John 20:19-31: Thomas > Doubt

John 20:19-31: Thomas > Doubt
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John 20:19-31: Thomas > Doubt
by Lisa Hickman
Watch the Video: Jefferson Bethke on Loving Jesus but Doubting Religion

Thomas is permanently labeled a ‘doubter’ by two millennia of history books, sermons, cartoons and theological treatises in the Christian tradition.  A cartoon by Joshua Harris has Thomas crying out, “All I’m saying is we don’t call Peter ‘Denying Peter.’”

Thomas is not to blame for this label.  He made a reasonable statement in an unreasonable, once-in-a-lifetime resurrection situation.  What’s fascinating is how comfortable we are in letting Thomas be so trapped.  We might need his doubt to make sense of our own.  But when we let the story end with a label as easy as, “Doubting Thomas,” we let ourselves reside in disbelief as well.

Recently, David Brooks of The New York Times criticized YouTube phenomenon Jefferson Bethke for just this.  In a public display of doubt over institutionalized religion, Bethke’s rebellion resonated with over 20 million viewers who watched his lyrical lament, “Why I Hate Religion, but Love Jesus.”  With statements like, “The church should not be a museum for the good, but a hospital for the broken,” his message is balm to a century disheartened by the institutional church.

Watch the Video: Jefferson Bethke on Loving Jesus but Doubting Religion

While his poetic rant is filled with a plethora of one-liners, the message lacks a vision beyond lament.  Brooks names a singular criticism of Bethke:  “Rebellion without a rigorous alternative vision is just a feeble spasm.”  In his article, “How to Fight the Man”, Brooks challenges Bethke to move beyond rebellion.  Brooks believes Bethke must turn his “passion into change.”

Today’s lectionary text, the story of Doubting Thomas, speaks to rebellion, passion and change.  While it would be easy to paint Jefferson Bethke as a contemporary Doubting Thomas, that comparison fails both Bethke and Thomas.  Bethke is far beyond doubt.  His love for Jesus shapes his logo, “Jesus>Religion.”  But for as much as Bethke believes, he needs the next step. Thomas, surprisingly, provides that momentum.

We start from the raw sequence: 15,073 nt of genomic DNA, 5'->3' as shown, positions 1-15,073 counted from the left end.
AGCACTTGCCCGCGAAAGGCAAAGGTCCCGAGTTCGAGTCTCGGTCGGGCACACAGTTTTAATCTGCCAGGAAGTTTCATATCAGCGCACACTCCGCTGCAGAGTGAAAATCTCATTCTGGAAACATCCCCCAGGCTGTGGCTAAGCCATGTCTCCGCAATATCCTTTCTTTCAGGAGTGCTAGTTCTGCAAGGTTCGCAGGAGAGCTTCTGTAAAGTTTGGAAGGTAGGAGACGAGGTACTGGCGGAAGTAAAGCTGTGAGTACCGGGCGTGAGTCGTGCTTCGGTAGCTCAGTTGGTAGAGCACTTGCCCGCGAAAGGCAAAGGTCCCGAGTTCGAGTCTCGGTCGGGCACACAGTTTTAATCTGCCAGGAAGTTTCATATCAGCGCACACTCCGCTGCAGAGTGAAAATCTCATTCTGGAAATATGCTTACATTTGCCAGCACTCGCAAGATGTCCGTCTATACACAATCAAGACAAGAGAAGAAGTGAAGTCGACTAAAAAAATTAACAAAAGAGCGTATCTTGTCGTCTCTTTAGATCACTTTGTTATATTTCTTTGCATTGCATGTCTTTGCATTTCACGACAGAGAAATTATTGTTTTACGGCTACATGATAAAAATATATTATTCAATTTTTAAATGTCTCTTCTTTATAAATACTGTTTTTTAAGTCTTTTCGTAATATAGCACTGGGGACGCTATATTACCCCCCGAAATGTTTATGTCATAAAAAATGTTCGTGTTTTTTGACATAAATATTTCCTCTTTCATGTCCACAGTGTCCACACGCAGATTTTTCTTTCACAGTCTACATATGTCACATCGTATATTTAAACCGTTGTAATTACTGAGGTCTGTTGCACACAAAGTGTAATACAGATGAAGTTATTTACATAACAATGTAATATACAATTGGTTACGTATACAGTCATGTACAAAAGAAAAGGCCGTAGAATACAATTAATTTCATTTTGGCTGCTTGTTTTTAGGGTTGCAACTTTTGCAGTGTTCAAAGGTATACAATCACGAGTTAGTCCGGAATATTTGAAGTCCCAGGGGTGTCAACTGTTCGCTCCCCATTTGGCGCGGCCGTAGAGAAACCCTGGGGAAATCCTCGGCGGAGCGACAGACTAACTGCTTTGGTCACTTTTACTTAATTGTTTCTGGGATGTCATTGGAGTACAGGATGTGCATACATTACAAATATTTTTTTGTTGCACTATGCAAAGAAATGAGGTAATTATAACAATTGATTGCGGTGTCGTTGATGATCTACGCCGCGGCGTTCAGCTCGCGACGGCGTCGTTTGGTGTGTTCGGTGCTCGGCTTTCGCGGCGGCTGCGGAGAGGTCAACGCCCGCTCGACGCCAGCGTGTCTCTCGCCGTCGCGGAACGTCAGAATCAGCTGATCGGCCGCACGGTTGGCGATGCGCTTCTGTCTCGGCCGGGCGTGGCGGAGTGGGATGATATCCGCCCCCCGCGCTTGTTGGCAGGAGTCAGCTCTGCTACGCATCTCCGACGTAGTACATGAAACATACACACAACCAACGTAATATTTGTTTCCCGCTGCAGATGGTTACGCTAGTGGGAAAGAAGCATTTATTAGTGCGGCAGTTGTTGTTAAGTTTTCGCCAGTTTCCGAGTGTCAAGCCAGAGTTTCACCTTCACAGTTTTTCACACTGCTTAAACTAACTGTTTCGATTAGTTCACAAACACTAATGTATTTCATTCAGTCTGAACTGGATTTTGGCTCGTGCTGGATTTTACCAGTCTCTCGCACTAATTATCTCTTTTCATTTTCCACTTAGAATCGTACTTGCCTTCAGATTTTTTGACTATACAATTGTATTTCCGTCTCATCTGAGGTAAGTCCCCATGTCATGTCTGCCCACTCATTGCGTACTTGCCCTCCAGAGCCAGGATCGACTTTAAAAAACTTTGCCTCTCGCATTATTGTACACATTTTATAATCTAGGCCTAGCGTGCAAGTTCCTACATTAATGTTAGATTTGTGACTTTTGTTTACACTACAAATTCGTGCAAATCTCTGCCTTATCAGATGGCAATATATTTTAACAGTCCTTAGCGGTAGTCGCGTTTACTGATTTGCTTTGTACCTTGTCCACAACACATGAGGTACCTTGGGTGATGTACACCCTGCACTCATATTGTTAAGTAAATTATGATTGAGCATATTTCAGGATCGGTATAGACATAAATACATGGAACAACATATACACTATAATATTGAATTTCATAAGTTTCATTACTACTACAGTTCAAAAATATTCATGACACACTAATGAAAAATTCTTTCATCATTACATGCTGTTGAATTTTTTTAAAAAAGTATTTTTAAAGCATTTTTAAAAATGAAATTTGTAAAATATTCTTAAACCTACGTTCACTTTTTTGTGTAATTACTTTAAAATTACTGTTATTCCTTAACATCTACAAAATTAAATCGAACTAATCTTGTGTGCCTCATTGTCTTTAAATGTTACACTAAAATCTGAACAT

From Rebellion to Revelation

One word marks the rebellious nature of Thomas. “Unless,” Thomas says, “Unless I see… I will not believe.” 

This comes as a surprise, throughout John; Thomas perceived Christ’s calling clearly.  As Jesus headed to the tomb of Lazarus, Jesus spoke cryptically of death.  Understanding what was to come, Thomas called the other disciples to perish with him (John 11:16). Later in the Gospel, Thomas asks Jesus, “Lord, we don’t know where you are going, so how can we know the way?”  (John 14:6). Jesus responds, “I am the way and the truth and the life.”

By John 20, the certainty of ‘way, truth and life’ are lost to three demands of Thomas.  While the disciples witnessed the resurrected Jesus, Thomas missed that revelation.  Now his request is to see the nail marks, put his finger there, and thrust his finger into his side. (KJV) The path of way, truth and life are lost to the human demand to see, put, thrust. These three verbs name that human desire for manipulation.  We want to change our circumstances ourselves.  When we can’t, we rebel.

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April 11th, 2012 17:51 pm

I would add that believing is seeing. Once we believe in the resurrection and the grace God offers us through the suffering and death of Jesus we can see the whole picture. Jesus died for us while we were still sinners, before we believed. Only when we believe that can we see what God has in store for us.

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